Adapted from the bestselling 2015 novel by Paula Hawkins, “The Girl on the Train” arrived in theaters on October 7 with high expectations. Whether this film by Tate Taylor (“The Help”) has met these depends on how you look at it. While the reviews for the movie are divided — as of this writing, it scores 48 on MetaCritic and 45% freshness on Rotten Tomatoes — Emily Blunt is receiving strong notices for her performance in the title role. And this positive response could boost her odds in the Oscar race for Best Actress. Remember that Kate Winslet (“The Reader,” 2008), Sandra Bullock (“The Blind Side,” 2009) and Meryl Streep (“The Iron Lady,” 2011) all won Best Actress despite less-than-enthusiastic reviews for their films.
Do you think Blunt will be nominated for Best Actress? Check out some of her rave reviews below and then be sure to make your Oscar predictions. Weigh in now with your picks so that Hollywood insiders can see how Blunt is doing in our Oscar odds. You can keep changing your predictions right up until just before nominations are announced on January 24 at 5:00 am PT/8:00 am ET. And join in the fierce debate over the Oscars taking place right now with Hollywood insiders in our forums.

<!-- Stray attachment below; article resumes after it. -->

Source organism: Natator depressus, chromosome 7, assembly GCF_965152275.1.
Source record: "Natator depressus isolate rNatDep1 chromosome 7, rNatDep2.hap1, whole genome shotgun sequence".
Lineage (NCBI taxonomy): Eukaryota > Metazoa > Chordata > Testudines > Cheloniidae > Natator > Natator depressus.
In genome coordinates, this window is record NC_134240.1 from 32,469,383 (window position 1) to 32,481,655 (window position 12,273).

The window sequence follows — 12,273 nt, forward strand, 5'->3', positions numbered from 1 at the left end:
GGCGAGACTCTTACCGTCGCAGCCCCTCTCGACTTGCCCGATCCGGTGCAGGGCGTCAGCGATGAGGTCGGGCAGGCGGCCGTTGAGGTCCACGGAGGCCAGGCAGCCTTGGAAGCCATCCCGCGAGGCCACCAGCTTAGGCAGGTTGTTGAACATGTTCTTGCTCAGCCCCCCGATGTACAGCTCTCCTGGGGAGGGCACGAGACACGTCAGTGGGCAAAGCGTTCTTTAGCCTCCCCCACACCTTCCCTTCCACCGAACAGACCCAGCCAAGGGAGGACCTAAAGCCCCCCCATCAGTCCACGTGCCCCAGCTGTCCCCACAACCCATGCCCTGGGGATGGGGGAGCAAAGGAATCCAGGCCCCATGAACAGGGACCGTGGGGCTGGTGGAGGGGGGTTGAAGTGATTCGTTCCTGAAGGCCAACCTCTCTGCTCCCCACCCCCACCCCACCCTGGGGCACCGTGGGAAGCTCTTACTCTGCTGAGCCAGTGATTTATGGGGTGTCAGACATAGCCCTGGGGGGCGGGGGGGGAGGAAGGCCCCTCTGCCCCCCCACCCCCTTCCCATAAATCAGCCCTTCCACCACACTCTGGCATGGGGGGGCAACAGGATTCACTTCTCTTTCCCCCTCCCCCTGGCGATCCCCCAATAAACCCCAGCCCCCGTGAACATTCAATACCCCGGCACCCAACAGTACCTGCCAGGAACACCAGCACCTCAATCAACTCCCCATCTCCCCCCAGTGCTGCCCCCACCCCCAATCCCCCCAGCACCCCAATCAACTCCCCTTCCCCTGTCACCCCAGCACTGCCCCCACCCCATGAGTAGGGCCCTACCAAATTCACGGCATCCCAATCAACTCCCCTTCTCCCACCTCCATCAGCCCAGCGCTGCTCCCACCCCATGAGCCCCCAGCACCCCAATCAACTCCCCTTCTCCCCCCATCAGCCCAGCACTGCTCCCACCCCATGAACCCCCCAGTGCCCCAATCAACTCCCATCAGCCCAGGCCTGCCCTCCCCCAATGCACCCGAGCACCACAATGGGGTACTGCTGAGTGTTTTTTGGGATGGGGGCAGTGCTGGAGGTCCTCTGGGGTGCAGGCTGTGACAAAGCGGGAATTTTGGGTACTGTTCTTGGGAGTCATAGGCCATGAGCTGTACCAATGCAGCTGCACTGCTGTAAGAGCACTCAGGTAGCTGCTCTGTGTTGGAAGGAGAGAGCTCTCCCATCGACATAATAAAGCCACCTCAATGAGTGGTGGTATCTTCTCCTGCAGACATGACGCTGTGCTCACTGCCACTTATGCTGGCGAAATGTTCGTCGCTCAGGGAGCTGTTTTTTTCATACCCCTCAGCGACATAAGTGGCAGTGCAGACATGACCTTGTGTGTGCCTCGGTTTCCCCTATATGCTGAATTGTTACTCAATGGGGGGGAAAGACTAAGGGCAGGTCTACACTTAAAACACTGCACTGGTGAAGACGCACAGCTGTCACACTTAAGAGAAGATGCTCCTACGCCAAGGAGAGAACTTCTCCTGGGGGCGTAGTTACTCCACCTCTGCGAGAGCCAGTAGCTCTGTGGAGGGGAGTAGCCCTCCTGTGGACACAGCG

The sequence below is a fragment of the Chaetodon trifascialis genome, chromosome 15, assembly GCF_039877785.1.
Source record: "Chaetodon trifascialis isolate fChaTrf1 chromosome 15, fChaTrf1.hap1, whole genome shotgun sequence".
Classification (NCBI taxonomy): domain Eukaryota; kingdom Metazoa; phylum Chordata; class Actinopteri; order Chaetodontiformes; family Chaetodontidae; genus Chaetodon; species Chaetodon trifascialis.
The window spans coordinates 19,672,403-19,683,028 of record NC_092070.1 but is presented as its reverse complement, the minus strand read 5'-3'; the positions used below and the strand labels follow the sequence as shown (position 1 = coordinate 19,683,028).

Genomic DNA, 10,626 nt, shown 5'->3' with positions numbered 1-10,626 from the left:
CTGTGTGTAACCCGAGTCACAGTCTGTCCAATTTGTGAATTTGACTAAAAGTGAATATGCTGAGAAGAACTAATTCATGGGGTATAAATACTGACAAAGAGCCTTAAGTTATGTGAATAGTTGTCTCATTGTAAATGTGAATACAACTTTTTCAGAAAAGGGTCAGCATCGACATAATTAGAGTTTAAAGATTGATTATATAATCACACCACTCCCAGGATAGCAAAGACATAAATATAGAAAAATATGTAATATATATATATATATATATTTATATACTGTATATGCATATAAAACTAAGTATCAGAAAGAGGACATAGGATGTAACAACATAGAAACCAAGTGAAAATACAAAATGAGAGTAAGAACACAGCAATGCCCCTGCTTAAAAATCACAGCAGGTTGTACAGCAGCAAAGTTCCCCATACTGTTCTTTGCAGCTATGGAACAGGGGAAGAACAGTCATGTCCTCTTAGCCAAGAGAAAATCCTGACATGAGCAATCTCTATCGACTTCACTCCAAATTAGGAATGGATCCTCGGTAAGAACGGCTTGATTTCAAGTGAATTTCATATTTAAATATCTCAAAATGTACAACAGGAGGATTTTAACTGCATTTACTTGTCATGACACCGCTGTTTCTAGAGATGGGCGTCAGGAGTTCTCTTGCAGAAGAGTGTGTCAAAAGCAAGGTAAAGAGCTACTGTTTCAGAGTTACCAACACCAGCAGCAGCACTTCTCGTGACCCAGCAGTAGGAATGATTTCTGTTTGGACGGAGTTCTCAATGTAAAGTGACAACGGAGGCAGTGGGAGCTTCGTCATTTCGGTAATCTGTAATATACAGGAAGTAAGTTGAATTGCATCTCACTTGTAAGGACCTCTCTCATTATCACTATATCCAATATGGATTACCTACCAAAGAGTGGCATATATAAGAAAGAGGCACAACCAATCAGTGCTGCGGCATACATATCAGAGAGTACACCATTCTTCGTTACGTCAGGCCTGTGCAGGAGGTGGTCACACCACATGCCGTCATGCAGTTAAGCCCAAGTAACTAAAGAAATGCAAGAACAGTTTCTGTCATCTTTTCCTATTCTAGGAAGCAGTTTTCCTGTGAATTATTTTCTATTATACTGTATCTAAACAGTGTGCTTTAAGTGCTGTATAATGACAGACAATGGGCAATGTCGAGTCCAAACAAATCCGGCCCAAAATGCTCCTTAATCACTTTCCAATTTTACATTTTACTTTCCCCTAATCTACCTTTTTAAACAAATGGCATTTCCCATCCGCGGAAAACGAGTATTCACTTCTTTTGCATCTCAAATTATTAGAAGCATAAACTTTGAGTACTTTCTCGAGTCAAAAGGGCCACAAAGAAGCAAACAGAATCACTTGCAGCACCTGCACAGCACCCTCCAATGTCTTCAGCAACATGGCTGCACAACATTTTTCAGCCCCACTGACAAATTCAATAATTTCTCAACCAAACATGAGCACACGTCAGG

Leah Greenblatt (Entertainment Weekly): “[Director Tate Taylor] deftly translates the bleak, raw-boned menace and tricky time signatures of Train’s intertwined plotlines, and draws remarkably vivid performances from his cast, particularly his two female leads. Blunt and Bennett aren’t girls at all; they’re women on the edge of their own oblivion, wounded and furious and chillingly real.”
Manohla Dargis (New York Times): “You need a tough woman for that sort of job, and Ms. Blunt, who moves easily out of crinolines and into combat gear, holds this material together with fierce, unwavering conviction.”
Mick LaSalle (San Francisco Chronicle): “If there’s any justice, Blunt should be up for awards consideration at the end of the year. She gives a remarkably invested and unflinching performance. She contains her natural wit, brightness and intelligence — she conceals her attractiveness — and encases herself in a physical condition and a psychological cloud.”
Peter Travers (Rolling Stone): “Luckily, director Tate Taylor (‘The Help’) … has made the best choice possible to portray Rachel Watson, the booze-addled, bleary-eyed, emotional wreck of the film’s title. That’s Emily Blunt, and she is perfection, playing the hell out of this blackout drunk and adding a touch of welcome empathy.”
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